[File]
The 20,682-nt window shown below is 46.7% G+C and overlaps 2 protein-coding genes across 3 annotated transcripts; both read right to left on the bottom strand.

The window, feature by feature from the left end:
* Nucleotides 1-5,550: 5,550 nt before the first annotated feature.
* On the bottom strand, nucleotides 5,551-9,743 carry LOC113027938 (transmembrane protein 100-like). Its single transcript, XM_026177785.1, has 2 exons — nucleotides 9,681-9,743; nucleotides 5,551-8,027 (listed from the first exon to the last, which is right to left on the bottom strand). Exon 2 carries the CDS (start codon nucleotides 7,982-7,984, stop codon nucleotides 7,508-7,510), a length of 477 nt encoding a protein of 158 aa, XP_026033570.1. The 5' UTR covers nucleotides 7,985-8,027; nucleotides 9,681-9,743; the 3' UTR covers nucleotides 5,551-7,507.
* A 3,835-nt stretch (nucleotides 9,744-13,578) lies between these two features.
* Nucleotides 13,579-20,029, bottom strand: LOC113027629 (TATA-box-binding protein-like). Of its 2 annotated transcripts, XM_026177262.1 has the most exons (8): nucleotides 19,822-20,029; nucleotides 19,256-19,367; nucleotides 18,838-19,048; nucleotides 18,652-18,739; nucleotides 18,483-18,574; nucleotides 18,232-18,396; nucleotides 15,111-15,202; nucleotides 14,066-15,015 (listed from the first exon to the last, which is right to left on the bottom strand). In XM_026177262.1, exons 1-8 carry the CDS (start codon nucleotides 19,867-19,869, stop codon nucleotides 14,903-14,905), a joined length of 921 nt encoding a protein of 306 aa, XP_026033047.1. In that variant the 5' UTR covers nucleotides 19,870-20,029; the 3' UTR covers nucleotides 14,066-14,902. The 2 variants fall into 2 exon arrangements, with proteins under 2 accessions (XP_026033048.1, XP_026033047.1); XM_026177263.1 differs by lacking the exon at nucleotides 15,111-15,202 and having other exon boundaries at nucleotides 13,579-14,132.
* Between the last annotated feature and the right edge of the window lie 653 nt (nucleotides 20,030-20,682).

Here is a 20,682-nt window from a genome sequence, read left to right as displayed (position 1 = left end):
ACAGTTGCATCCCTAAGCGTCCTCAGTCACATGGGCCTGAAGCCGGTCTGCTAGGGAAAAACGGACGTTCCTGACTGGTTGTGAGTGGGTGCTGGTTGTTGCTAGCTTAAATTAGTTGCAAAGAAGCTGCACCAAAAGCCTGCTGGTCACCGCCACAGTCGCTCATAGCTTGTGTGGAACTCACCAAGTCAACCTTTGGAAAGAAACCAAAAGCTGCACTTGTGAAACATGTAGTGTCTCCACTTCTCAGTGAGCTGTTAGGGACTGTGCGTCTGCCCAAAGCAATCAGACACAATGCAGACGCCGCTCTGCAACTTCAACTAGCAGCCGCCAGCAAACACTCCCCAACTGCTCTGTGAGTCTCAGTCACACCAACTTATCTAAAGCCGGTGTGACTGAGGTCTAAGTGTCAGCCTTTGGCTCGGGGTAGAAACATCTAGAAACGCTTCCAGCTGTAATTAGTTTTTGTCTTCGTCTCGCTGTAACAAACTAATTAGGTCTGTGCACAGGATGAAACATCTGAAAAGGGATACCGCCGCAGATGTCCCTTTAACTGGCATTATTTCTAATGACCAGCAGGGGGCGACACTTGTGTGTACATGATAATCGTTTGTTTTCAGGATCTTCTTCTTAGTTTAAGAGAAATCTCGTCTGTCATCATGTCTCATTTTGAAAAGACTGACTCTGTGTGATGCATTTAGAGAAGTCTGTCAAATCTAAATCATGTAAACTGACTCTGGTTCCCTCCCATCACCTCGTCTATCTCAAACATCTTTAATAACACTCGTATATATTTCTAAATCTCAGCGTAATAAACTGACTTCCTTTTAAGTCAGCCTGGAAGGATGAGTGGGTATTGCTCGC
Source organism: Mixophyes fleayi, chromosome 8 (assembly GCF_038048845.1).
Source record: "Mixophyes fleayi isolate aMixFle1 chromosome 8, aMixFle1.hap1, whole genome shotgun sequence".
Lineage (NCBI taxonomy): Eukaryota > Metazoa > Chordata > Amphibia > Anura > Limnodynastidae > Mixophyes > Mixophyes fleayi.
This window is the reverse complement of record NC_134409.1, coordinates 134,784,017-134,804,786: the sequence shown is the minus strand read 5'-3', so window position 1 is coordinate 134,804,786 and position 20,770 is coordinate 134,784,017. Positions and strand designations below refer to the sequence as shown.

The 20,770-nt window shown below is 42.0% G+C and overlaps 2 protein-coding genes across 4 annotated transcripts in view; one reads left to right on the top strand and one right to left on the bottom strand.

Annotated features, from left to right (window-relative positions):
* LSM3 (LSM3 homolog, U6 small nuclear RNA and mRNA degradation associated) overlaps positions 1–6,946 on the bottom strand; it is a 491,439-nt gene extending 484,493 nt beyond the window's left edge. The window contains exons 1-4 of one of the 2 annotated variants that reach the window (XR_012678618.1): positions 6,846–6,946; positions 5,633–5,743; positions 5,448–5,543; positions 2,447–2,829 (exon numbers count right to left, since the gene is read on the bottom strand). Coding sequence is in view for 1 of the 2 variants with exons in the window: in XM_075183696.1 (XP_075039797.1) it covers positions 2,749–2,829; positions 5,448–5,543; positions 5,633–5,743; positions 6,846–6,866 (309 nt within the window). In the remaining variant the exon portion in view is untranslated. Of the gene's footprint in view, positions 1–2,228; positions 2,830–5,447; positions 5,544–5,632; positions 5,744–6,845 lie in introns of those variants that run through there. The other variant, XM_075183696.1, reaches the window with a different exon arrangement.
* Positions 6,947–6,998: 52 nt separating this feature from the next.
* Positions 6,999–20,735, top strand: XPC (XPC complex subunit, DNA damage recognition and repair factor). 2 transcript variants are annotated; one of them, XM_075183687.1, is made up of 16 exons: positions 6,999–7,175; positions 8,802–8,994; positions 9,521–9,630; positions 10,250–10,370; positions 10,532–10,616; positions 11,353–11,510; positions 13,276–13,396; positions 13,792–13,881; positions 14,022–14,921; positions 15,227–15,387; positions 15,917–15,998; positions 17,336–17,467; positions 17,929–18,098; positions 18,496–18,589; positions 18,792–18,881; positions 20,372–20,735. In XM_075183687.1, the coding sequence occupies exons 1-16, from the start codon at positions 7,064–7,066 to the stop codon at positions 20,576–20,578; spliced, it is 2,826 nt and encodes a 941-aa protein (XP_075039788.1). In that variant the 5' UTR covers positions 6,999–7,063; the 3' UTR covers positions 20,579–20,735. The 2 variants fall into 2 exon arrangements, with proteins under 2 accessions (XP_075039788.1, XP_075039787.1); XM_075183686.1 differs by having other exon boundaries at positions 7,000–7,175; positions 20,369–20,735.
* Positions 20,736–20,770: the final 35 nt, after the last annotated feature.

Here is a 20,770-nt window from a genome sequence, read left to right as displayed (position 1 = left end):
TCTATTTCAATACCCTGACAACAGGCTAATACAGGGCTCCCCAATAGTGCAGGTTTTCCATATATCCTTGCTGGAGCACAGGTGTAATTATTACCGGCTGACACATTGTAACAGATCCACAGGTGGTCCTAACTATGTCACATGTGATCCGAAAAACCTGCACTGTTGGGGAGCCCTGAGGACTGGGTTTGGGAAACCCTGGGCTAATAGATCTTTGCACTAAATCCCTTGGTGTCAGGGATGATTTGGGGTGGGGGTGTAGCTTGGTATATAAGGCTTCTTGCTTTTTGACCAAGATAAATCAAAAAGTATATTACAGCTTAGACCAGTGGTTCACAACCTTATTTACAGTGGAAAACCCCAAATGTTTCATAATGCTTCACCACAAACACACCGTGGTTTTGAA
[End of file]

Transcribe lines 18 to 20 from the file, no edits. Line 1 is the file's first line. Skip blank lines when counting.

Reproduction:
* Positions 6,999–20,735, top strand: XPC (XPC complex subunit, DNA damage recognition and repair factor). 2 transcript variants are annotated; one of them, XM_075183687.1, is made up of 16 exons: positions 6,999–7,175; positions 8,802–8,994; positions 9,521–9,630; positions 10,250–10,370; positions 10,532–10,616; positions 11,353–11,510; positions 13,276–13,396; positions 13,792–13,881; positions 14,022–14,921; positions 15,227–15,387; positions 15,917–15,998; positions 17,336–17,467; positions 17,929–18,098; positions 18,496–18,589; positions 18,792–18,881; positions 20,372–20,735. In XM_075183687.1, the coding sequence occupies exons 1-16, from the start codon at positions 7,064–7,066 to the stop codon at positions 20,576–20,578; spliced, it is 2,826 nt and encodes a 941-aa protein (XP_075039788.1). In that variant the 5' UTR covers positions 6,999–7,063; the 3' UTR covers positions 20,579–20,735. The 2 variants fall into 2 exon arrangements, with proteins under 2 accessions (XP_075039788.1, XP_075039787.1); XM_075183686.1 differs by having other exon boundaries at positions 7,000–7,175; positions 20,369–20,735.
* Positions 20,736–20,770: the final 35 nt, after the last annotated feature.

Here is a 20,770-nt window from a genome sequence, read left to right as displayed (position 1 = left end):